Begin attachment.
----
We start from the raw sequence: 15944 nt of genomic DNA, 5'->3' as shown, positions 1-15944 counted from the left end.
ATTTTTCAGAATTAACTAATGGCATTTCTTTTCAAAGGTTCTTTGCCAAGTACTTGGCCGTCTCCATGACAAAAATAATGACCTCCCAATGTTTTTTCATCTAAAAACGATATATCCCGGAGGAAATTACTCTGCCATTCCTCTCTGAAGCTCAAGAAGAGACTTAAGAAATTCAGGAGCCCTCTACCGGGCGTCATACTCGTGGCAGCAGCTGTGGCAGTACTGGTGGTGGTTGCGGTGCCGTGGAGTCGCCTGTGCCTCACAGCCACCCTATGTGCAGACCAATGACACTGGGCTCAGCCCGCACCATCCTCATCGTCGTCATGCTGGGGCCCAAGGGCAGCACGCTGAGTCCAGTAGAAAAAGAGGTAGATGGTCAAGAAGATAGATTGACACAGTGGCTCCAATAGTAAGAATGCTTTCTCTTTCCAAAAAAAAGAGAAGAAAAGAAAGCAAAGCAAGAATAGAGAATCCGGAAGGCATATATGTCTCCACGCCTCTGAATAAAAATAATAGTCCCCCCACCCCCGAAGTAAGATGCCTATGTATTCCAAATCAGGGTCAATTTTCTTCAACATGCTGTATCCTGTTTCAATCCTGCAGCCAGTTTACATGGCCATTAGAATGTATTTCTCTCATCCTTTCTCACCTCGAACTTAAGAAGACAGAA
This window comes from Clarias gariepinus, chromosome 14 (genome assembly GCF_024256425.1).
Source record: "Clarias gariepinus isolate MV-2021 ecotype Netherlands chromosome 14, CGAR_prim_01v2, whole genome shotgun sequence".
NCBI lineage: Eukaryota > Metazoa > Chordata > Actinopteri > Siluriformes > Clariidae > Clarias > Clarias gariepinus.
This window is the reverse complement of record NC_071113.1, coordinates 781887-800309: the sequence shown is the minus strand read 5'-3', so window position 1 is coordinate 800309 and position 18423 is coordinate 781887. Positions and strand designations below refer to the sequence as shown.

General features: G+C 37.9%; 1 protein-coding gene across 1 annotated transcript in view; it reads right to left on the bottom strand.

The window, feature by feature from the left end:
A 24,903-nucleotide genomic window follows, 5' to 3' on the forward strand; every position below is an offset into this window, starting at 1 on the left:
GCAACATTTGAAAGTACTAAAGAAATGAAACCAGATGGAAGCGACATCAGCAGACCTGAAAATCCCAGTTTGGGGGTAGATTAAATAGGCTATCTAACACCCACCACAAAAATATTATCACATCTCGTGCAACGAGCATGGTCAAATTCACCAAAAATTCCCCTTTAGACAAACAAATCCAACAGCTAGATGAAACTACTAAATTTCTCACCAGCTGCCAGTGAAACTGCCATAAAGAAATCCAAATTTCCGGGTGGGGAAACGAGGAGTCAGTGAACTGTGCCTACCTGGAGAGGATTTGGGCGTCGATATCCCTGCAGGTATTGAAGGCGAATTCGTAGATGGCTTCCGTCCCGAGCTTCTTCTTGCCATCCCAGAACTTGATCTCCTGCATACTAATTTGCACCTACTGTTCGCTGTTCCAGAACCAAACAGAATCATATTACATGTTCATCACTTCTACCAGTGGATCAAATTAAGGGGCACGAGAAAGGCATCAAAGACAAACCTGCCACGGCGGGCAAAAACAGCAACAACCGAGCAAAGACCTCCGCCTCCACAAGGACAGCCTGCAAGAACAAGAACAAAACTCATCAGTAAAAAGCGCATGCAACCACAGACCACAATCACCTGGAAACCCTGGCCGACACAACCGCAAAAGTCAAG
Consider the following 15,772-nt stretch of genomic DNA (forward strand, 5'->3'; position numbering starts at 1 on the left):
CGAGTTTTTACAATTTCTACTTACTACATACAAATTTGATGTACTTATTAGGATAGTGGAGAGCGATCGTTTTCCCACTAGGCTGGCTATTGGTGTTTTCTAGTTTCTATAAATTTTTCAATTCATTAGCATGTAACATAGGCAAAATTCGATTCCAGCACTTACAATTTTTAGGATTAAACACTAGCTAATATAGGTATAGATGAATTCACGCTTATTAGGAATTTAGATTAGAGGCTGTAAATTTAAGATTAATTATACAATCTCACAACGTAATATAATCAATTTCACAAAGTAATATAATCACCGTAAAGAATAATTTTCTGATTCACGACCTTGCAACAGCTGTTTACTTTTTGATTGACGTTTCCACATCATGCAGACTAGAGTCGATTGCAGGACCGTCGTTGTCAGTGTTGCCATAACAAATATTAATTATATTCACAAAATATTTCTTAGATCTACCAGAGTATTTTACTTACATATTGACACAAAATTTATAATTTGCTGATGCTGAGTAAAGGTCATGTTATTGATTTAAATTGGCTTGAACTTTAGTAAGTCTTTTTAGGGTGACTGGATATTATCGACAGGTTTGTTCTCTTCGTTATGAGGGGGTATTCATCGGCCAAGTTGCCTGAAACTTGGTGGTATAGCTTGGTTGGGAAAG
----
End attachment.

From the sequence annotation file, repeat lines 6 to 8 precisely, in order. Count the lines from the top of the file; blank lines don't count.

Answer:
This window is the reverse complement of record NC_071113.1, coordinates 781887-800309: the sequence shown is the minus strand read 5'-3', so window position 1 is coordinate 800309 and position 18423 is coordinate 781887. Positions and strand designations below refer to the sequence as shown.

General features: G+C 37.9%; 1 protein-coding gene across 1 annotated transcript in view; it reads right to left on the bottom strand.

The window, feature by feature from the left end: